Growing up in the midwest, activities like deer hunting and cattle ranching were part of everyday life for Bill Basquin, director of From Inside of Here. What would be the Wild West to any coastal inhabitant is simply the backyard for those who grow up in the midwest. For Bill Basquin, his interest and access to nature shaped his sense of aesthetics and childhood play, where ponds and cornfields became his playground and creative landscape. Ever since then he has gravitated towards nature, and the collaboration between space and imagination that it provides. Basquin’s experience of the “wilderness” and “unknown” while in the midwest became a motif in the filmography of his career, but his latest non-fiction feature From Inside of Here provides an account of these regions that is unique to any other.
Now living in California, Basquin spent eight years at various campsites and hunting grounds, documenting the complexities of ecosystems, vulnerability, and connection through the repopulation of Mexican gray wolf. Meditative and experiential, this non-fiction feature film dives into the predator-prey relationship and the nuances between human and animal correspondence.
From Inside of Here is a film that is “trusting of its audience”, allowing for viewers to take on an experiential role that feels firsthand, and differing from the all-too-common modern practice of forcing opinions. In fact, Basquin specifically includes an interview with a Fish and Games specialist to provide a perspective that varies from the majority of the film’s point of view. Rather than tell the viewers what to think, Basquin presents the audience with information from all sides, and trusts the audience to discern what they are hearing.
This trust in the audience continues with the use of intertitles throughout the film. The intertitles allow a platform for the audience to interact with the film in an individual way. Rather than only use voice overs, Basquin prefers to remove himself as a biased force from the film. The intertitles in From Inside of Here narrate interactions and moments where Basquin hopes the audience will have a feeling, rather than just telling the audience how he wants them to feel. This intention can be said for the whole of the film. Basquin does a brilliant job of crafting a viewing experience that is mainly objective, while also providing moments for the audience to become subjective without influence from the filmmaker. Further, by using intertitles, the sounds and locations of the places shown get to take center stage. By highlighting those, Basquin molds the audience’s experience to be one of learning of this wilderness through sight and hearing. Additionally, the intertitles are notably absent from the middle portion of the film. This is done to create a change that the audience notices on a subconscious level. The viewers’ only interaction with humans throughout the film is through these intertitles, and by the lack of them, Basquin hopes to spark a want for companionship in the audience. This theme of desire and vulnerability was important for Basquin to foster, as it is a theme that courses throughout the film.
While on these excursions, Basquin often found himself in hunter territory. These locations are a ground for their own sort of predator-prey relationship, one that involves mainly humans. For Basquin, who was an observer and not a hunter, staying in these areas illustrated a sense of vulnerability that is not often felt. This part of the country is known for violence towards people and their bodies, reflecting a similar hostility from the hunters towards the wolves and their population. It is in this way that Basquin and the viewer do not know if they are predator or prey, asking: how readily will this violence and hostility against wolves turn towards humans?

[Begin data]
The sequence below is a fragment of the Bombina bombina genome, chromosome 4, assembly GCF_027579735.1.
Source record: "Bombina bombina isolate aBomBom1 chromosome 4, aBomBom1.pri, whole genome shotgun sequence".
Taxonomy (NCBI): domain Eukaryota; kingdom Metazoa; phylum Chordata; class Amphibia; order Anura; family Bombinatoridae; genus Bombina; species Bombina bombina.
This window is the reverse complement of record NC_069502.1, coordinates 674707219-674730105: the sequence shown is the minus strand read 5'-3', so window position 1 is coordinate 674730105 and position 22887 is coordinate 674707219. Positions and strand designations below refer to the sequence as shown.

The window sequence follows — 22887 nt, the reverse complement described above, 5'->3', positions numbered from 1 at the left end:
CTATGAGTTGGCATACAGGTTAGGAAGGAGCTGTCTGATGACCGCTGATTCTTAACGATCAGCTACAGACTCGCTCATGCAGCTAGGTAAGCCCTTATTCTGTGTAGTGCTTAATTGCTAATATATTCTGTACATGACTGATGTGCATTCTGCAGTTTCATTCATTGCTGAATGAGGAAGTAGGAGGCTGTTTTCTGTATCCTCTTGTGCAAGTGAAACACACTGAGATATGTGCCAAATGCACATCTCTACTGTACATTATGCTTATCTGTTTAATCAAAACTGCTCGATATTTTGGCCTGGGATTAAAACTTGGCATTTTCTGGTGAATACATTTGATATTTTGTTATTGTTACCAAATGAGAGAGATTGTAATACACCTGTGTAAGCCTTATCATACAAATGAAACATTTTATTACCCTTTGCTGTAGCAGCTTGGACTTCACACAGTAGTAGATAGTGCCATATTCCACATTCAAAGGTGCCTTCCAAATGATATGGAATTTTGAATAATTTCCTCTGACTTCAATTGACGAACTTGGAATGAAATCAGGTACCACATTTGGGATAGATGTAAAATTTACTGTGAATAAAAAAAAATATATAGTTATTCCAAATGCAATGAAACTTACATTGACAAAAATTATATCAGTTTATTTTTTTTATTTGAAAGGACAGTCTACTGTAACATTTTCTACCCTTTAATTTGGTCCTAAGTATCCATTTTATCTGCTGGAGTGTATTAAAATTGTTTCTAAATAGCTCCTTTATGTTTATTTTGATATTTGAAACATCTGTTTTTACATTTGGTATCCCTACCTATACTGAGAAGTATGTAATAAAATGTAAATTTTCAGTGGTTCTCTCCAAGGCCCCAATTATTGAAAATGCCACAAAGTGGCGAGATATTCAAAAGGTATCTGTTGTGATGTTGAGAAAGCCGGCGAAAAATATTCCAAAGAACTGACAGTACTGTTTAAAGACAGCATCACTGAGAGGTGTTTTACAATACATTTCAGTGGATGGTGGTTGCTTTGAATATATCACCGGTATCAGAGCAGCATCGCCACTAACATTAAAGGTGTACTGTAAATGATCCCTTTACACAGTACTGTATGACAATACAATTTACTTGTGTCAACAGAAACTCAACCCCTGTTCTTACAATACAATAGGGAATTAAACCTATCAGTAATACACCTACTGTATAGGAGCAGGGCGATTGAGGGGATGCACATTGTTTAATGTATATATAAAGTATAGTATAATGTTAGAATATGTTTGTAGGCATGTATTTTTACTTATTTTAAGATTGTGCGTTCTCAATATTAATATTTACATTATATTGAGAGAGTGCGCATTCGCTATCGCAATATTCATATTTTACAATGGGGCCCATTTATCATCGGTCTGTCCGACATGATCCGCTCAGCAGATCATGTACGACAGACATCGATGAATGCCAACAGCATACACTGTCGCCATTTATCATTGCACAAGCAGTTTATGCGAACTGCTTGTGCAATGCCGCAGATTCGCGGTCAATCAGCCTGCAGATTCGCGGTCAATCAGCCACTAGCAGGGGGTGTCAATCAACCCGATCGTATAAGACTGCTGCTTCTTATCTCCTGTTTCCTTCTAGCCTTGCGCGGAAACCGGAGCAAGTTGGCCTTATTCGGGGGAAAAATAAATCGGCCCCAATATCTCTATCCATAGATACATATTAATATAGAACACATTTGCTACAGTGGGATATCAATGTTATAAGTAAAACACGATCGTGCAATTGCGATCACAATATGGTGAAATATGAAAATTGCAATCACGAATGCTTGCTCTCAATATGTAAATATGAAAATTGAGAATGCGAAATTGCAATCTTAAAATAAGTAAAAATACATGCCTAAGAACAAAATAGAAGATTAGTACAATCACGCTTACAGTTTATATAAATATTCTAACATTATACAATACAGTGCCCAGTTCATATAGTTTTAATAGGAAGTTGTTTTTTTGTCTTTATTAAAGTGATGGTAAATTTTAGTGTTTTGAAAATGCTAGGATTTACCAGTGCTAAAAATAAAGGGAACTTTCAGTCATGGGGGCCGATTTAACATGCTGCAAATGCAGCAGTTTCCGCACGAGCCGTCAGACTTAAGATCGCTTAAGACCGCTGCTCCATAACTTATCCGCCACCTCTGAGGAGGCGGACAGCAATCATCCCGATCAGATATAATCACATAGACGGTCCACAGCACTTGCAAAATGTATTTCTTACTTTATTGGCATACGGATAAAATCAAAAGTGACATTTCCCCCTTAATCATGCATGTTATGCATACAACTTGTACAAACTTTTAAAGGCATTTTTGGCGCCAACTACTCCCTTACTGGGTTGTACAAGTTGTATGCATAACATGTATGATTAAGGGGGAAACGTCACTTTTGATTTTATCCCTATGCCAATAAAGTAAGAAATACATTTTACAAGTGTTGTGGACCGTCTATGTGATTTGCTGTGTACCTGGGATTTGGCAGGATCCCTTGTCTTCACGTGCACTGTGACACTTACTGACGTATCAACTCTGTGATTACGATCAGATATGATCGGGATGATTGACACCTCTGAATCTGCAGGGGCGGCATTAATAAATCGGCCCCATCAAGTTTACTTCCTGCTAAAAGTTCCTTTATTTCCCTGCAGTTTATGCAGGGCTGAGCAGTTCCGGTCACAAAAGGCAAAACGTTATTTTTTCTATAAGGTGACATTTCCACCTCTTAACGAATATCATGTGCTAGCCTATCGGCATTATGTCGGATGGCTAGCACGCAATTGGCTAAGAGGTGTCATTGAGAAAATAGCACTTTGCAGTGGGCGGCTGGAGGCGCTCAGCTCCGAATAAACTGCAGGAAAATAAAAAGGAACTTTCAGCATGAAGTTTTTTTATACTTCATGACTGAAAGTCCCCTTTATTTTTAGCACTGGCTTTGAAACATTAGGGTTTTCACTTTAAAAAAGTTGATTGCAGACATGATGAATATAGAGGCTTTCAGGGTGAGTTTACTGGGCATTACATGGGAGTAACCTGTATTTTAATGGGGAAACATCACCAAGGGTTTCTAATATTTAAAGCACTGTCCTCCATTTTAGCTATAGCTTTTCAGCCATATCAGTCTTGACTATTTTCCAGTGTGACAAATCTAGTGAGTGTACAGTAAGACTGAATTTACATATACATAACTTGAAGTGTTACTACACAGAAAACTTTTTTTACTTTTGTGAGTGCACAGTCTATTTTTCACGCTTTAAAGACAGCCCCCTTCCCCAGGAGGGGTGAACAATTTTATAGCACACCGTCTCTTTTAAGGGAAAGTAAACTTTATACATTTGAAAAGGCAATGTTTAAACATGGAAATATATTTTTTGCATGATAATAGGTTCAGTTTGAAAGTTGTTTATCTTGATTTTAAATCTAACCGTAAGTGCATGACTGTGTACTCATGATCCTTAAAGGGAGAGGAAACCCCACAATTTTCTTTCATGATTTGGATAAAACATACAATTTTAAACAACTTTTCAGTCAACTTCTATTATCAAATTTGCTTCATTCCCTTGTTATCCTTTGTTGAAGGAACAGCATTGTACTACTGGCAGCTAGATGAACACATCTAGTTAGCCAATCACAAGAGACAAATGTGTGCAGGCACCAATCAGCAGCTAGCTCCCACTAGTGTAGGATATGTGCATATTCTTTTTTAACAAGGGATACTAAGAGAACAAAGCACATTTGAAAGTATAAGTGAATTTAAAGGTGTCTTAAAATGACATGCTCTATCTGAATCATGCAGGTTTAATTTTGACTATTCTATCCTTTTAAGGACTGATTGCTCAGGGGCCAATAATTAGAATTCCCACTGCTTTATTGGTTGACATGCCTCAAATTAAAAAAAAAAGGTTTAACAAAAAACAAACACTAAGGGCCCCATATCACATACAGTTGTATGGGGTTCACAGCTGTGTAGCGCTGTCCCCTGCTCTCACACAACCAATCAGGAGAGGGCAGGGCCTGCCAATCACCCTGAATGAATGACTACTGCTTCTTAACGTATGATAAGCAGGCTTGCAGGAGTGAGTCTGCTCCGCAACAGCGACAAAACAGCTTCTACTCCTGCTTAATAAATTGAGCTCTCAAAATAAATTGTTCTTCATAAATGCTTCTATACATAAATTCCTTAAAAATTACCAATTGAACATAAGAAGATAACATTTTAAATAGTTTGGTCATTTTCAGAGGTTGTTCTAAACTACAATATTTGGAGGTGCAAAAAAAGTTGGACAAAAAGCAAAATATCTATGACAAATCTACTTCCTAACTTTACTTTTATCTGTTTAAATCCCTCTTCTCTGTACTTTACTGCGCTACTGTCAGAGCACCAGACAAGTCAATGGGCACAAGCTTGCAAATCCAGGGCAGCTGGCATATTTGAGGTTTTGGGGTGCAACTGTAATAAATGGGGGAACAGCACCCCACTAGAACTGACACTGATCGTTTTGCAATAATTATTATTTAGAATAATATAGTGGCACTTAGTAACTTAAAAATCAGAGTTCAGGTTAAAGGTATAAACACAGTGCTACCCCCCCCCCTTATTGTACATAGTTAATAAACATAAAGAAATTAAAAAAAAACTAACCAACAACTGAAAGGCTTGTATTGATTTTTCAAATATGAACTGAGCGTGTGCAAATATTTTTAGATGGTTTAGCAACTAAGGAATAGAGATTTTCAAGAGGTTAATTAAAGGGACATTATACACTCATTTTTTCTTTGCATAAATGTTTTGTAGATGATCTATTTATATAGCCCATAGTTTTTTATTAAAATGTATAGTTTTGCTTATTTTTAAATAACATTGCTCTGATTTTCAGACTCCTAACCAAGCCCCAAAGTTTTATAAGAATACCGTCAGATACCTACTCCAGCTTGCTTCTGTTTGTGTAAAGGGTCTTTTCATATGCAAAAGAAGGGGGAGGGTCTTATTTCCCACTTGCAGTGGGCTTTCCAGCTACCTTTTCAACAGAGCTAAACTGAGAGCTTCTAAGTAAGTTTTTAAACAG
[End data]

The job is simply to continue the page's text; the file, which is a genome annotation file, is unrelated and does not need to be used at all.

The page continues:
But as From Inside of Here shows, humans have become the apex predator, and we are the ones to be afraid of. People have sufficiently skewed the balance so that humans are at the top. The film explores the history of this hierarchy, as Basquin’s journey took him into historical cave dwellings untouched from modern beliefs. What was found was evidence of a relationship between humans and wolves that was compatible, sharing the same resources and land. It is only these recent - recent in the eyes of all of history - developments where humans and wolves have become predator and prey. And it is this insight that introduces questions of colonial violence on the wilderness and its respective ecosystems, including humanity.
From Inside of Here also houses spinning montages throughout its runtime, producing a distinct style of non-fiction feature. For Basquin, spinning is a multipurpose tool. First, it is a grounding technique when arriving at a new campsite. Upon starting a new journey, it provides a way to disorient the surroundings to produce a fresh start while simultaneously bringing the surroundings into a clearer focus after the fact. Beyond that, the repeated spinning shots once again portray a body for the audience to connect to. For Basquin, it does not matter that these details and movements are from his life. He uses himself as an experiential organ so that everyone can engage with the film as a mechanism to also have their own feelings and experience. From Inside of Here is a non-fiction feature film like no other, and an experience that every viewer should dare to venture on.
From Inside of Here screens at the Fall 2023 New Jersey Film Festival on Sunday, September 24. The film will be Online for 24 Hours and In-Person at 5 PM in Voorhees Hall #105/Rutgers University, 71 Hamilton Street, New Brunswick, NJ. From Inside of Here Director Bill Basquin will be at the in-person screening and will do a Q+A with the audience after the screening. Tickets are available for purchase here.